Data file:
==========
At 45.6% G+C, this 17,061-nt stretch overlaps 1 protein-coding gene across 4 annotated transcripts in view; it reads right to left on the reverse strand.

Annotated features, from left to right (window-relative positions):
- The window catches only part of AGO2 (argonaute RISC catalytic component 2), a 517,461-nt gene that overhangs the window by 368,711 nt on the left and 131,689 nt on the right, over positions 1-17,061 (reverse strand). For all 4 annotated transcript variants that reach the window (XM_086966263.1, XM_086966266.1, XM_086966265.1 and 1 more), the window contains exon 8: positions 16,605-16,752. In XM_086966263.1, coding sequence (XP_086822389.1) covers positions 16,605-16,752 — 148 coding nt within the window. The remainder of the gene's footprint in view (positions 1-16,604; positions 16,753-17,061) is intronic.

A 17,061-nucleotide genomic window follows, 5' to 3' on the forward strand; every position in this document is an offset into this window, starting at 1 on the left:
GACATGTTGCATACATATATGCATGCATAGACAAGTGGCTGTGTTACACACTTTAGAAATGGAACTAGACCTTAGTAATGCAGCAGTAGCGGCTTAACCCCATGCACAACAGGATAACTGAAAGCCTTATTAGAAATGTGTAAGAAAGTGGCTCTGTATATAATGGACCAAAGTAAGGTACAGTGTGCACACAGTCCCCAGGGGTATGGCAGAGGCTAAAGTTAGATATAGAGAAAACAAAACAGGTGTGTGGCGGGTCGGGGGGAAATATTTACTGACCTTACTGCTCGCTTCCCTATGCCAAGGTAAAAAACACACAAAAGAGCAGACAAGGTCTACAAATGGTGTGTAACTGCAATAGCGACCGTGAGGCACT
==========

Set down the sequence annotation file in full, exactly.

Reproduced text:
At 45.6% G+C, this 17,061-nt stretch overlaps 1 protein-coding gene across 4 annotated transcripts in view; it reads right to left on the reverse strand.

Annotated features, from left to right (window-relative positions):
- The window catches only part of AGO2 (argonaute RISC catalytic component 2), a 517,461-nt gene that overhangs the window by 368,711 nt on the left and 131,689 nt on the right, over positions 1-17,061 (reverse strand). For all 4 annotated transcript variants that reach the window (XM_086966263.1, XM_086966266.1, XM_086966265.1 and 1 more), the window contains exon 8: positions 16,605-16,752. In XM_086966263.1, coding sequence (XP_086822389.1) covers positions 16,605-16,752 — 148 coding nt within the window. The remainder of the gene's footprint in view (positions 1-16,604; positions 16,753-17,061) is intronic.

A 17,061-nucleotide genomic window follows, 5' to 3' on the forward strand; every position in this document is an offset into this window, starting at 1 on the left:
GACATGTTGCATACATATATGCATGCATAGACAAGTGGCTGTGTTACACACTTTAGAAATGGAACTAGACCTTAGTAATGCAGCAGTAGCGGCTTAACCCCATGCACAACAGGATAACTGAAAGCCTTATTAGAAATGTGTAAGAAAGTGGCTCTGTATATAATGGACCAAAGTAAGGTACAGTGTGCACACAGTCCCCAGGGGTATGGCAGAGGCTAAAGTTAGATATAGAGAAAACAAAACAGGTGTGTGGCGGGTCGGGGGGAAATATTTACTGACCTTACTGCTCGCTTCCCTATGCCAAGGTAAAAAACACACAAAAGAGCAGACAAGGTCTACAAATGGTGTGTAACTGCAATAGCGACCGTGAGGCACT